Supreme Court overturns Roe v. Wade, nothing changes in California
The Supreme Court of the United States has officially overturned the landmark Roe v. Wade ruling.
The court’s opinion was leaked a few weeks ago, so the announcement is not a total shock.
In a 6-3 vote, the justices held that the right to abortion was not included in the Constitution, so each of the fifty states should be able to make their own legislation on the issue.
“Roe was egregiously wrong from the start,” Associate Justice Alito wrote for the majority. “Its reasoning was exceptionally weak, and the decision has had damaging consequences.” Continuing, “It is time to heed the Constitution and return the issue of abortion to the people’s elected representatives.”
Joining Alito were Justices Clarence Thomas, Neil Gorsuch, Brett Kavanaugh and Amy Coney Barrett. The latter three justices are Trump appointees. Thomas first voted to overrule Roe 30 years ago.
Abortion is already legal and accessible here in California, and the Supreme Court’s ruling will have not change anything in California, and many other states.
The AP reports, “Mississippi is one 13 states, mainly in the South and Midwest, that already have laws on the books that ban abortion in the event Roe is overturned. Another half-dozen states have near-total bans or prohibitions after 6 weeks of pregnancy, before many women know they are pregnant.”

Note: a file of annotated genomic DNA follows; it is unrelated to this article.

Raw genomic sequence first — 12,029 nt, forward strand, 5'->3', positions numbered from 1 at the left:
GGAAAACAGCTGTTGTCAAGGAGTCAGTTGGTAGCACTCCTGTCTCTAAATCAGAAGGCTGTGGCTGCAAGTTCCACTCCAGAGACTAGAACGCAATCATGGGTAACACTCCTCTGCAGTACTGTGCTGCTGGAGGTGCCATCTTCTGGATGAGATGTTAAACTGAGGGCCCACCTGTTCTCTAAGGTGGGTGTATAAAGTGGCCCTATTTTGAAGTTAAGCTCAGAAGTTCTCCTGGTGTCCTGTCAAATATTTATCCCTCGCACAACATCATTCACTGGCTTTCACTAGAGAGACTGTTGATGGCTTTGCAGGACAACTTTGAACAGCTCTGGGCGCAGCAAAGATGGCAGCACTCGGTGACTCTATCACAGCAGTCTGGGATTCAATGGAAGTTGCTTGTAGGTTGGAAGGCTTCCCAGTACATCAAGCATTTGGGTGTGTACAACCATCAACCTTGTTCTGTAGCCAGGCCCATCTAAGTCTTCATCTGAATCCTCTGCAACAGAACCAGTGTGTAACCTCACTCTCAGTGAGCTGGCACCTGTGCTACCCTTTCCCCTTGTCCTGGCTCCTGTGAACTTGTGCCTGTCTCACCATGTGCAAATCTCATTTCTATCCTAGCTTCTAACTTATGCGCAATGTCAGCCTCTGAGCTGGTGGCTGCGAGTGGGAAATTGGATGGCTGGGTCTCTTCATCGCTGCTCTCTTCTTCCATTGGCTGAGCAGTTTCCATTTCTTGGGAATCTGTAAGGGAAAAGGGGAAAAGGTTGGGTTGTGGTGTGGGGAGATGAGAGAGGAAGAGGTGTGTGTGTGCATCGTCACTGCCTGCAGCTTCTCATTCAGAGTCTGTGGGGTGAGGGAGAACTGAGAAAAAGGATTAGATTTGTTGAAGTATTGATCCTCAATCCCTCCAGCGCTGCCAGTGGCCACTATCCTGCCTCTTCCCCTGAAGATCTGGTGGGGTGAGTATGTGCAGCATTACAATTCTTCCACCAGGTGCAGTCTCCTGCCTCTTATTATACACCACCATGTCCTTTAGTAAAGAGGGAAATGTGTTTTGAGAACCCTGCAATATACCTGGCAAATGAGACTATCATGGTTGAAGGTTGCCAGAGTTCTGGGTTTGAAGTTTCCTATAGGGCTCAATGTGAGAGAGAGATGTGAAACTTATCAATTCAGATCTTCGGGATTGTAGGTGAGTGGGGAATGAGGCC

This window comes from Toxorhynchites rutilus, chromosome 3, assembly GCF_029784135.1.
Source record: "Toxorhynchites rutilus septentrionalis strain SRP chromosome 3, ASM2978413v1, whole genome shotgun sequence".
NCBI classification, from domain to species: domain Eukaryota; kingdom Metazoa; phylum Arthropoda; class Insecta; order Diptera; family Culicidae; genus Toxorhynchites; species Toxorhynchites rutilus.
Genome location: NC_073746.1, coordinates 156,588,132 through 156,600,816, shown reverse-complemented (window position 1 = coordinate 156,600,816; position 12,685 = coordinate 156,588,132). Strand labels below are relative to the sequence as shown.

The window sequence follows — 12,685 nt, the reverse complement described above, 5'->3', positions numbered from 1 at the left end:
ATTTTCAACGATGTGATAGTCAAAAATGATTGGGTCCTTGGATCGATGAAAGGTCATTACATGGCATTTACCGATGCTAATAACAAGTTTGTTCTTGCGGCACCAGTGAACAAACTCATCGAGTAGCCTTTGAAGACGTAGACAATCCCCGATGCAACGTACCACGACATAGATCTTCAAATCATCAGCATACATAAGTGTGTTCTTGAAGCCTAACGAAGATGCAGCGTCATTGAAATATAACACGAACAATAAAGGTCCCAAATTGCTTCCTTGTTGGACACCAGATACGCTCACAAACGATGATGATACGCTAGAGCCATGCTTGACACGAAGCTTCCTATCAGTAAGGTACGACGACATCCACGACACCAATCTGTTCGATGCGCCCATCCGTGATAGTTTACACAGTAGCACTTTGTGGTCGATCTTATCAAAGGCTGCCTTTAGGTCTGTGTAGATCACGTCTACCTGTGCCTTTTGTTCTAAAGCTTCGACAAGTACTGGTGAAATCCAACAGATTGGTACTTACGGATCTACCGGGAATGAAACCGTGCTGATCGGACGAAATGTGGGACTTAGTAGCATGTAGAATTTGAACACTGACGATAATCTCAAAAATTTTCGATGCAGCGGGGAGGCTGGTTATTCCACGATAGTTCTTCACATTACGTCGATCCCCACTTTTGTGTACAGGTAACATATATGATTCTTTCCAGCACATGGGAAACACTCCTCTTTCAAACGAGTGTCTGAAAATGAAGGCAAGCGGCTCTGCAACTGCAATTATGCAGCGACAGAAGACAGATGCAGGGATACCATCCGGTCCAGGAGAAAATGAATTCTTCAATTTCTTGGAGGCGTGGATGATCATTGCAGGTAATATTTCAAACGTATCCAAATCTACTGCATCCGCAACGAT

Adding that, “In roughly a half-dozen other states, the fight will be over dormant abortion bans that were enacted before Roe was decided in 1973 or new proposals to sharply limit when abortions can be performed, according to the Guttmacher Institute, a research group that supports abortion rights.”
Legal Analyst Dan Eaton joined KUSI’s Lauren Phinney on Good Morning San Diego to break down the complicated ruling, and explain how California’s law will be unaffected.
Eaton explained the focus should now be the state legislatures, as they will make the laws for their state, each state will have varying laws. Eaton added that there is no chance Congress will do anything on the federal level, it is all up to the states.
Eaton said the ruling “revitalizes” the power of the U.S. Constitution.